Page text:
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MAN ON THE MARGINS: Mark Doty's poems and memoirs explore the worlds where the marginalized struggle to make their mark.

Poetry Man

Mark Doty, National Book Award–winning poet and author of 'Dog Years,' recaptures the past for SJSU reading

By Richard von Busack

POET Mark Doty says his therapist once told him that the past is a spiral staircase, in which changed perspectives occur at every turn. Doty is reading at San Jose State University, Feb. 24, at a Center for Literary Arts event and taking part in an onstage conversation with Paul Lisicky on the following day. Doty just won the National Book Award for Fire to Fire, a collection of old and new verse. His 2007 memoir, Dog Years, is commonly called the smarter person's Marley & Me. But Doty's superb 1999 memoir, Firebird, is the best introduction to this singular poet.

In an essay on his website, Doty lists what he was up against, particularly "my mother's alcoholism, the reputed source of which shifted variously: my homosexuality, my sister's misbehavior, my mother's own back pain or loneliness or thwarted creativity or mismatched marriage." He writes in Firebird, "My mother taught me to love the things that would save me, and then, when I was 16, she taught me that I wasn't worth saving." Doty's mother drew a pistol on him out of drunken mania and homophobia.

After this incident, really the closing of his childhood, Doty has lived as a teacher in different parts of the country. He weathered the AIDS epidemic, losing a lover and watching the afflicted perish: "the poor and marginal / endlessly marginal and poor" is how he puts it in his 1995 poetry collection Atlantis.

In the poem "Homo Will Not Inherit," he insists, "I'll tell you what I'll inherit: the margins." But Atlantis is also about the margin of water and shore where Doty is beguiled by color: the bronze crust of a horseshoe crab, the Third World bangles and baubles for sale in a seacoast town.

Via email I asked him what Atlantis meant to him. "The lost world. In the book of that title, I'm thinking specifically of a relationship and of a personal realm lost to the AIDS epidemic. But the implications are broader, because the past is always lost to us. We all have our lost continents."

During his reading, Doty will be going over new work: "I've found myself writing lots of new poems lately, during my visiting quarter at Stanford. What a wonderful place to live. And I am missing the worst New York winter in years!"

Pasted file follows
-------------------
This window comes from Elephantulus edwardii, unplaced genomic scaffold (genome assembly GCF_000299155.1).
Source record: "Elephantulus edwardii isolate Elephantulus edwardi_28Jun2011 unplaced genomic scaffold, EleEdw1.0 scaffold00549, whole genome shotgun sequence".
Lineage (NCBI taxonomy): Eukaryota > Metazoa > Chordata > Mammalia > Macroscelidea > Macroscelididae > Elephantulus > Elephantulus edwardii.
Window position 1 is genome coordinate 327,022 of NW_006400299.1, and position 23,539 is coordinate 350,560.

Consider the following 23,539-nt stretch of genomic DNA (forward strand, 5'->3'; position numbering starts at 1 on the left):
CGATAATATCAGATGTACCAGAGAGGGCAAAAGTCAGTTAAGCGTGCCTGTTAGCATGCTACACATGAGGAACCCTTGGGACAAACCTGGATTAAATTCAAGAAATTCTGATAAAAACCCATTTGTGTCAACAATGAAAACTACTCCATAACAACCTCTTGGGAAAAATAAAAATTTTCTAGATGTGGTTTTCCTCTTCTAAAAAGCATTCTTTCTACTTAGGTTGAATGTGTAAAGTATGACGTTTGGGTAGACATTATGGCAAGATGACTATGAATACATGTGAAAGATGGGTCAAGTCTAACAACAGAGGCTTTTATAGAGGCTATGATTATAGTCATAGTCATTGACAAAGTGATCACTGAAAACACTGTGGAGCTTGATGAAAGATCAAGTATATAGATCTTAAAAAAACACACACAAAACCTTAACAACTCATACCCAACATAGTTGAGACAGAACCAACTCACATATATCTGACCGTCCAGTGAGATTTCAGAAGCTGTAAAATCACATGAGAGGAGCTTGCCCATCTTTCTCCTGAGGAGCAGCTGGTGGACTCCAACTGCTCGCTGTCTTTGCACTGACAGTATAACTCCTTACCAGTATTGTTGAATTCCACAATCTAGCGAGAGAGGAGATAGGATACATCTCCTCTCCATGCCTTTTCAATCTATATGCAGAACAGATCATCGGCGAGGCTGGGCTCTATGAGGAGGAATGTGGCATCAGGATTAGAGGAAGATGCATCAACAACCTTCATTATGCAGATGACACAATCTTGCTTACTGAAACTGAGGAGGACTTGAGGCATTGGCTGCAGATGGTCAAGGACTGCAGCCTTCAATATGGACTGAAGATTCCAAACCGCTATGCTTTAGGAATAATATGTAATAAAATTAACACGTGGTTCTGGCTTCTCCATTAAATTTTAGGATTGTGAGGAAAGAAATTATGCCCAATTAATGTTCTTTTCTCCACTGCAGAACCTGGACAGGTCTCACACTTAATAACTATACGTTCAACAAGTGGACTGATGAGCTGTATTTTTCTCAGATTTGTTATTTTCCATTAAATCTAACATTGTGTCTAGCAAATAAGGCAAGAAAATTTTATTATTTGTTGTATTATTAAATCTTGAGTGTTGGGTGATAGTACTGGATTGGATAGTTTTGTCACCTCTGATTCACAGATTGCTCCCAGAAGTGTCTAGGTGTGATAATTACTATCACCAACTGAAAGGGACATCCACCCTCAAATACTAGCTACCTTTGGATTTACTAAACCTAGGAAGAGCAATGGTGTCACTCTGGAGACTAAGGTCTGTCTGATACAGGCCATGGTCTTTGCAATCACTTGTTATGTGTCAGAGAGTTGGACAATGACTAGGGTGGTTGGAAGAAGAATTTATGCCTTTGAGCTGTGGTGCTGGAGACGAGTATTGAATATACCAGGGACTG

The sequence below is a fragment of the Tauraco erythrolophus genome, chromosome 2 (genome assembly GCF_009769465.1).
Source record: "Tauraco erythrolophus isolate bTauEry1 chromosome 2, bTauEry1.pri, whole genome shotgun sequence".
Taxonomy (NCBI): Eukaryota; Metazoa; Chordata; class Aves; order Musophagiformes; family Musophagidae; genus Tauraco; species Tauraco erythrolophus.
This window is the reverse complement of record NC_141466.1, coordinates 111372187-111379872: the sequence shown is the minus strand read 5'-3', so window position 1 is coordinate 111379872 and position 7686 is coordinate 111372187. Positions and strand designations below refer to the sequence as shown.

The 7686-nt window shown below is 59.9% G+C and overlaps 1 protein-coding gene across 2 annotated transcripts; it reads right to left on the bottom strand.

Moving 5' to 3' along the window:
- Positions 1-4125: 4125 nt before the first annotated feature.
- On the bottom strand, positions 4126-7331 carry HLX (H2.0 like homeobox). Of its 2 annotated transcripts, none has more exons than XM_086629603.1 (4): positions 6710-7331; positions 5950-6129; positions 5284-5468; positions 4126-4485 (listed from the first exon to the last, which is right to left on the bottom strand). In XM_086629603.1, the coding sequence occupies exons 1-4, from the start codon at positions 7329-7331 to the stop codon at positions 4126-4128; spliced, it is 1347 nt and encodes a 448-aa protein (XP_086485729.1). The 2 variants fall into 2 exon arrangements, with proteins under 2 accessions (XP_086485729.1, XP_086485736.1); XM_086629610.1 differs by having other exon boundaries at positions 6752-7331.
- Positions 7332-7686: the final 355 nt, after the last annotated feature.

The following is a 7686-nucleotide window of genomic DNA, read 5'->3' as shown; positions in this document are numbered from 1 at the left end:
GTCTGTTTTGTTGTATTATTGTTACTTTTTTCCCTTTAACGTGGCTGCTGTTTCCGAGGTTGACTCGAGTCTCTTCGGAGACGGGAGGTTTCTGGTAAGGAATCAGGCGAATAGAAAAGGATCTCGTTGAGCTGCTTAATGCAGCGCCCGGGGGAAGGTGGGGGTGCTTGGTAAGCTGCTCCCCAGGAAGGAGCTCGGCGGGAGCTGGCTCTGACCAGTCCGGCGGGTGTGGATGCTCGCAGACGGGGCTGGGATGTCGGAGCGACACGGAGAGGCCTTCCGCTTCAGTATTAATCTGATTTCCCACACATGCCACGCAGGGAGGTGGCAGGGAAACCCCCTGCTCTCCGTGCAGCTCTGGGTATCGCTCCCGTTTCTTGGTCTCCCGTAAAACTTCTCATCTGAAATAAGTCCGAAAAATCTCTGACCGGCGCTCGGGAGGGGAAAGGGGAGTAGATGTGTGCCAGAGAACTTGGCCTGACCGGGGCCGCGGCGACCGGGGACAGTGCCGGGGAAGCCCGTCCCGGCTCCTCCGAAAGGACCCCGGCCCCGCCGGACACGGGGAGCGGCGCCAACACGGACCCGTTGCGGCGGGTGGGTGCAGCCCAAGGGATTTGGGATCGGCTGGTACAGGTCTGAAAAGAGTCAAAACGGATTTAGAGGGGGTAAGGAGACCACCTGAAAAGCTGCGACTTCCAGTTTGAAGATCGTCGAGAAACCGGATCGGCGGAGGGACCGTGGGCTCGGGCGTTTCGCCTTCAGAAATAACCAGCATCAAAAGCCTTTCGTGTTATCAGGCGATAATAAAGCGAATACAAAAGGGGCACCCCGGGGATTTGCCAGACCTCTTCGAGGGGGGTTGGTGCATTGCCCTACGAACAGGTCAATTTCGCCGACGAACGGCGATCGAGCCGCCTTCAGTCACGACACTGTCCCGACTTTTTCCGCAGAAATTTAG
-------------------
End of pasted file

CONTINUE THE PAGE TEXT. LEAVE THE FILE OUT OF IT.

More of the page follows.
I ask Doty, "Leaving publishers out of it, why was there such a wave of memoirs in the last few years?"

"I think people are hungry for stories of individual lives," he says, "for news about how others live. We live in a time of great homogenization, globalization, mass culture. And the memoir works against that, by giving us access to specific, subjective experience."

What suggestions did he have for a writer trying to reach for a half-remembered childhood?


"Try to think about spaces, how it felt to be in a particular room—a classroom, or a doctor's waiting room or under your bed. We remember spaces in a different way than we do time. Often if you begin with a specific place, you find yourself beginning to think associatively, to connect one bit of memory with another. And pay particular attention to sensory detail—the smells and colors and textures of the past."

In Doty's lucid and gleaming verse, he mentions artists: Whistler, de Kooning, Milton Avery and Caravaggio. I sign off by wondering if he had wanted to paint, like his mother did.

"I don't, but I daydream about it," he replies. "Words, by nature, are abstract and ephemeral, so I am always jealous of the immediacy and physicality painters work with. Just look at a patch of paint in a canvas by, say, Diebenkorn, and try to put that into words. It takes forever to do badly in language what paint does immediately and beautifully. But then of course painters are jealous of poets, too!"

MARK DOTY speaks on Tuesday (Feb. 24) at 7pm and answers questions on Wednesday (Feb. 25) at 1:30pm, both at the Martin Luther King Jr. Library, Rooms 225–229. Free. (408.924.4489)

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